Go for the GT-Line Sportage or the Ford and you’ll save yourself more than £3,000 over three years if you run the car and then hand it back at the end of the contract. Even if you can afford the Mazda, think about all the options you could add to the Kia or Ford for the same monthly payment.
Another striking mid-size off-roader is the Peugeot 3008. There’s only £250 difference in the list prices – the Peugeot being the cheaper – but you can save £48 per month with the 3008. That weighs in at £1,724 in savings over three years.
Even if you plan to make the optional final payment to buy your car when the contract ends, the CX-5 is a pricey prospect at £32,865 overall – including £3,370 worth of interest. In comparison, you’d be more than £4,300 better off with the Kia, £4,500 with the Ford. That figure is £625 for the Peugeot.
Skoda Kodiaq: more seats and auto gearbox for £44 less per month
If you want the most SUV for your money, though, the Skoda Kodiaq is hard to beat. Even in range-topping Edition trim, with seven usable seats and an automatic gearbox, the Kodiaq will leave you with an extra £44 in your pocket each month.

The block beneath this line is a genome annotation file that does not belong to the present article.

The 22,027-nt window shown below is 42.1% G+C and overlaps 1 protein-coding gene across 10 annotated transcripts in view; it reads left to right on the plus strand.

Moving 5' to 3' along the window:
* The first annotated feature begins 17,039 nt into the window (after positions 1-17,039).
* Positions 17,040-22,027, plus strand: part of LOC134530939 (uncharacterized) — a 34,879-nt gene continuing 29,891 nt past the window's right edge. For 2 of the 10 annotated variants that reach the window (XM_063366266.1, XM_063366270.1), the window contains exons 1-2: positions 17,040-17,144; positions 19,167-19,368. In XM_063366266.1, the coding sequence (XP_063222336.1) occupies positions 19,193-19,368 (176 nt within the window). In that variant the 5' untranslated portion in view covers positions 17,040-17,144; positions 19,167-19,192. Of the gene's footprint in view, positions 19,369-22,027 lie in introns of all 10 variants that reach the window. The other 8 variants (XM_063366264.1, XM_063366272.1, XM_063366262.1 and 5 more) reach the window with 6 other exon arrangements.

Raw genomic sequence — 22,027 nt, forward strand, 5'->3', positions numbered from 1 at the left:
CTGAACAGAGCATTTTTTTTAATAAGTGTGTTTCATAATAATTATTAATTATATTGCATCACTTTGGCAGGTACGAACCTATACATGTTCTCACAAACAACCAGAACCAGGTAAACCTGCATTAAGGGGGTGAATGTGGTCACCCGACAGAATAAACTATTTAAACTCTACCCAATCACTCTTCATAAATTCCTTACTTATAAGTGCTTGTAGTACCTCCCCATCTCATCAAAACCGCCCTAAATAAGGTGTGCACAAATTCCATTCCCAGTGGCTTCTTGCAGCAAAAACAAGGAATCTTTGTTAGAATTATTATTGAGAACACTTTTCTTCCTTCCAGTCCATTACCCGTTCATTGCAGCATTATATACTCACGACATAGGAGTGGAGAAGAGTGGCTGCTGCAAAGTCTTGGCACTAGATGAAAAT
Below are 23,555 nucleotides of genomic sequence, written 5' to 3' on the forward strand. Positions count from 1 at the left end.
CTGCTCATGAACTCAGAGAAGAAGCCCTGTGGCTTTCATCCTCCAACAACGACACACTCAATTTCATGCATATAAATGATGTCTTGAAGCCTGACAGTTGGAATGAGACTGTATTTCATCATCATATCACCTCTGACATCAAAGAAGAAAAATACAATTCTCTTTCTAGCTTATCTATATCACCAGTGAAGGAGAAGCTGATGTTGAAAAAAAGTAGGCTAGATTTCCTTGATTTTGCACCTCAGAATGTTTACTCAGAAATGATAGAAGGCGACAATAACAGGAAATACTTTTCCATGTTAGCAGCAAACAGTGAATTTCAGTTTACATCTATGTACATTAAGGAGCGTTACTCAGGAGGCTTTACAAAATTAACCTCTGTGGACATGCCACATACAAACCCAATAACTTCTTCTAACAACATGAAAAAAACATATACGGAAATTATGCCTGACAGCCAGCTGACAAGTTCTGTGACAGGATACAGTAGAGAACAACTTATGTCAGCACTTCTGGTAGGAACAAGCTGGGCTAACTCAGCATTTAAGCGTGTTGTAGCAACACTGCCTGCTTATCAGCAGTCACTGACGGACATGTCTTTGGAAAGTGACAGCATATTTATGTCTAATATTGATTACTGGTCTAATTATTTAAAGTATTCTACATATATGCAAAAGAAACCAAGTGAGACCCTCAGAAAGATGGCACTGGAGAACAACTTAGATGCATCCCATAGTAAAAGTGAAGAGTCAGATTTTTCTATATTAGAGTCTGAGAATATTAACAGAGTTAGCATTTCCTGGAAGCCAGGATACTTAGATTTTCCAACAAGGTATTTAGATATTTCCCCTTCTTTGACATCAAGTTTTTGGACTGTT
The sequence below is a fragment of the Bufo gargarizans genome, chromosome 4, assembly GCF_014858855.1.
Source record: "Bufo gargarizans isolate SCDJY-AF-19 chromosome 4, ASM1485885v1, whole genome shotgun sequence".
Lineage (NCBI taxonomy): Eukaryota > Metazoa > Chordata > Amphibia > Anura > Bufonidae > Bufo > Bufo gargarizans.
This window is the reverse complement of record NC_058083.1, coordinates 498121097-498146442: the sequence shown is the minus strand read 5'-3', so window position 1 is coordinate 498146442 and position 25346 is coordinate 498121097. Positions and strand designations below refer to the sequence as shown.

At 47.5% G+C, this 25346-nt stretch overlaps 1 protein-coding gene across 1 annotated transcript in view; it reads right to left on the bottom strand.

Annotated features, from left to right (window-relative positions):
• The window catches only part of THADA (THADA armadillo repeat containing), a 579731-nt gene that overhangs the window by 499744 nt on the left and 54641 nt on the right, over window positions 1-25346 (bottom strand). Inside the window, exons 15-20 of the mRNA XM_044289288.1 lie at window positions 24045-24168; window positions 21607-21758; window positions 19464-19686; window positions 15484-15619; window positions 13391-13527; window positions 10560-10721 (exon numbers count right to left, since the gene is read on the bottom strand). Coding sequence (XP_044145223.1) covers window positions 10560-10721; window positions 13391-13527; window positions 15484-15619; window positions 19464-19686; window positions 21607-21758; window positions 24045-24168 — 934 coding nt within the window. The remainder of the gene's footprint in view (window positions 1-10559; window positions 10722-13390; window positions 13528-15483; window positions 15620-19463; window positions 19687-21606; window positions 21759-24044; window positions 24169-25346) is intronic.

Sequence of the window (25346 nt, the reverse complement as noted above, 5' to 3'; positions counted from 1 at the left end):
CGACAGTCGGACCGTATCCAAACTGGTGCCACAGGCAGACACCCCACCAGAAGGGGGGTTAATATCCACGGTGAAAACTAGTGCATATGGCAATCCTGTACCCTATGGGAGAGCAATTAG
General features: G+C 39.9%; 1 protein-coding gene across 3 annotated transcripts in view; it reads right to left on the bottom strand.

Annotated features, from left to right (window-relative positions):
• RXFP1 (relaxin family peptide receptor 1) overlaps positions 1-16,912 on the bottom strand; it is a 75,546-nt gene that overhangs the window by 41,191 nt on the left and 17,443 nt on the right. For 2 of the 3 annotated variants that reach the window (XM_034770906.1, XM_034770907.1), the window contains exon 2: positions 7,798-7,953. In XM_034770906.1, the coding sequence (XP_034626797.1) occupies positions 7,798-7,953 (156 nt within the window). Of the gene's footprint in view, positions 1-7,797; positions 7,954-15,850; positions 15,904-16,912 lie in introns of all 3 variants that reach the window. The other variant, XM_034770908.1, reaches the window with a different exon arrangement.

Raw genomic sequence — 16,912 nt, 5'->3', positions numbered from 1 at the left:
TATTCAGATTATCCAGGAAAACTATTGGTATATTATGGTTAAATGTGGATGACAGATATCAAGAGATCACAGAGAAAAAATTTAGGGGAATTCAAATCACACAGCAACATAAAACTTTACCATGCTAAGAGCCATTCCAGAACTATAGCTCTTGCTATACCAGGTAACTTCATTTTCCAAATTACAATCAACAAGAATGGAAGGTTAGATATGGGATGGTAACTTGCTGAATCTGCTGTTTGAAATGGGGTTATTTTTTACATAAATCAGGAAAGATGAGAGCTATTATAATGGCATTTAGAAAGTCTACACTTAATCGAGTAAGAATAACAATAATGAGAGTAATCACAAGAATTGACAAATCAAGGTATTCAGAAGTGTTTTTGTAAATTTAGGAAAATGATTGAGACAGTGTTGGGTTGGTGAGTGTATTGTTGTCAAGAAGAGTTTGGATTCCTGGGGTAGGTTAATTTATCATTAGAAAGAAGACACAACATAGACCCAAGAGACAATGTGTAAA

Better still, Skoda is currently offering a further £1,000 off for cars ordered before the end of September. All together, that makes the Kodiaq £3,000 cheaper over three years. As a result, this is the car the CX-5 has to beat.
On paper, that makes the Kodiaq a much more sensible proposition, but we will see how they fare when we put the two head-to-head in the near future.
Upmarket VW Tiguan and Land Rover Discovery Sport very similar in price
If none of those badges do it for you, it’s also cheaper to opt for the VW Tiguan 2.0 TDI 150 2WD R-Line than the Mazda. With supersized 20-inch alloy wheels, bold body styling and a plush cabin, the Tiguan feels like a more substantial machine and it’ll save you £8 per month, at £441.
The Tiguan will cost you several thousand pounds more, though, if you plan to buy it at the end of the contract. As for the Land Rover Discovery Sport eD4 150hp HSE, that’ll set you back just £16 per month more, even though it has a £5,440 higher list price.
That doesn’t seem bad value, considering the Land Rover’s interior feels more luxurious and it offers off-road credentials that our Mazda doesn’t have. This is all the more obvious when you clock the CX-5’s low-slung undertray that hangs below the door line.
Stiff competition from Mazda 6 Tourer 2.2d 150hp Sport Nav